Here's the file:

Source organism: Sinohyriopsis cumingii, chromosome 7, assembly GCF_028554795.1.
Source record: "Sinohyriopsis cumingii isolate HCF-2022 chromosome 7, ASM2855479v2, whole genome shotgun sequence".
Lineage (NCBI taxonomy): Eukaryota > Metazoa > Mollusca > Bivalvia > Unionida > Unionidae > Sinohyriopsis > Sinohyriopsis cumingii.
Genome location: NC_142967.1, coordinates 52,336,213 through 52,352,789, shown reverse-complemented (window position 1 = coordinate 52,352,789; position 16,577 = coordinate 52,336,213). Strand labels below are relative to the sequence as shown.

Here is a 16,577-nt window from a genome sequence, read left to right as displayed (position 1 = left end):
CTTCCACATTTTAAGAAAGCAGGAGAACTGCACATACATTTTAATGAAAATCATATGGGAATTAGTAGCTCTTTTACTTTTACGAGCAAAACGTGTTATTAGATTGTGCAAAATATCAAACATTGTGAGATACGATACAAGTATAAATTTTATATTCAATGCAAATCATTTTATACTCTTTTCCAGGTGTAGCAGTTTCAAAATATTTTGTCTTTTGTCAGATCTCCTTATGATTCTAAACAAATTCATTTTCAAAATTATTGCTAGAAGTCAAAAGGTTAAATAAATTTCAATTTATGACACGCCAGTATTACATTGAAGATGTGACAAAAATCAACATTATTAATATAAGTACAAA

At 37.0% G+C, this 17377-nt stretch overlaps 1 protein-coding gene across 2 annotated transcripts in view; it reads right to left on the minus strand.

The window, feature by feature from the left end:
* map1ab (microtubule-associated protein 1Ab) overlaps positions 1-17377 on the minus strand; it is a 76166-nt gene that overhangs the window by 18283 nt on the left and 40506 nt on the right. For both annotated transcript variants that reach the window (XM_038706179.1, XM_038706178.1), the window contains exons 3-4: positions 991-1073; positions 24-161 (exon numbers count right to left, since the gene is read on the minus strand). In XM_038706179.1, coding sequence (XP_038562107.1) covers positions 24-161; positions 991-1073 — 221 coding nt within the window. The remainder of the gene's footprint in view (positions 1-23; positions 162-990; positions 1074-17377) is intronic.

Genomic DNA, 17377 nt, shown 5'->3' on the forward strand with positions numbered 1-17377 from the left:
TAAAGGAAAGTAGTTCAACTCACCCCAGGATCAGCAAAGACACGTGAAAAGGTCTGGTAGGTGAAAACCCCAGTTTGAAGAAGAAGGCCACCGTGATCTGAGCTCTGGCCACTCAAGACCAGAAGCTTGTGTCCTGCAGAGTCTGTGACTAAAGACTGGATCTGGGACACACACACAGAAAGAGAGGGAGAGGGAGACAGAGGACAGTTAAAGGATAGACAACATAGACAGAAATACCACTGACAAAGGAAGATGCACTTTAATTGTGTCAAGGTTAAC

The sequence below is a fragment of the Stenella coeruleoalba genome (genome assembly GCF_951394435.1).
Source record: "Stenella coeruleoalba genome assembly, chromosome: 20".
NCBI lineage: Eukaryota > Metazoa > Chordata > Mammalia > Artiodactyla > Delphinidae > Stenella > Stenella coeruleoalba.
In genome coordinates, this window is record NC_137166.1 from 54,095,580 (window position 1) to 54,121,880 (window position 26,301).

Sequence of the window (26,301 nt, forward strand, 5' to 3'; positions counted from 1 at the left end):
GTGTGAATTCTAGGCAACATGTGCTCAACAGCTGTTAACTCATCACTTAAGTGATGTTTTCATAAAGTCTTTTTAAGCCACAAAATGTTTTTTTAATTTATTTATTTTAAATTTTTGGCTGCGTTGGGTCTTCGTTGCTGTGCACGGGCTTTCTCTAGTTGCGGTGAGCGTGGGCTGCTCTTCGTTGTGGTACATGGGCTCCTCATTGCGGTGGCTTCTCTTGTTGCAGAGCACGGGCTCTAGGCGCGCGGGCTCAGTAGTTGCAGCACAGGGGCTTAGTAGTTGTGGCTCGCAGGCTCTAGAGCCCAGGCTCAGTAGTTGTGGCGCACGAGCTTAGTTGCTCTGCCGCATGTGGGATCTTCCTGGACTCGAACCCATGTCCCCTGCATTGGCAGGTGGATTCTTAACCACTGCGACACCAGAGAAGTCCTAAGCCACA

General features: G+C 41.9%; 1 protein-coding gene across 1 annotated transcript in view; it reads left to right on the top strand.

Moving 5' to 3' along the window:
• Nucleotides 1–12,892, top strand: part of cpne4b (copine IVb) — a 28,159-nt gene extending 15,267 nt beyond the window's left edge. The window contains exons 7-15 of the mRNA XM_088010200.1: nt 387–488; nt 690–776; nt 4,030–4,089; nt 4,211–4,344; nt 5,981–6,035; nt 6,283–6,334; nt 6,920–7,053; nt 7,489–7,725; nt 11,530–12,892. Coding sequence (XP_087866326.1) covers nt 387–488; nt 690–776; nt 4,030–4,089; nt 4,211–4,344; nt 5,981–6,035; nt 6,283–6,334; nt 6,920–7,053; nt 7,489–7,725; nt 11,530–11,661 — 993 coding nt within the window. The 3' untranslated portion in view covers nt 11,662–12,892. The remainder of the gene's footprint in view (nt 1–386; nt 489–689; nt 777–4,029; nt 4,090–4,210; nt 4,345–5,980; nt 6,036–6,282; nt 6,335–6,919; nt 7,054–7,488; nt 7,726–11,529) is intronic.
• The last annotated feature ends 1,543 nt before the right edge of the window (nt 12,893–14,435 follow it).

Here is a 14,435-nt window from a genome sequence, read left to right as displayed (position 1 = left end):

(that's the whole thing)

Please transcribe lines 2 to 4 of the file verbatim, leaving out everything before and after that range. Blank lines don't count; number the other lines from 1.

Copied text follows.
Source record: "Sinohyriopsis cumingii isolate HCF-2022 chromosome 7, ASM2855479v2, whole genome shotgun sequence".
Lineage (NCBI taxonomy): Eukaryota > Metazoa > Mollusca > Bivalvia > Unionida > Unionidae > Sinohyriopsis > Sinohyriopsis cumingii.
Genome location: NC_142967.1, coordinates 52,336,213 through 52,352,789, shown reverse-complemented (window position 1 = coordinate 52,352,789; position 16,577 = coordinate 52,336,213). Strand labels below are relative to the sequence as shown.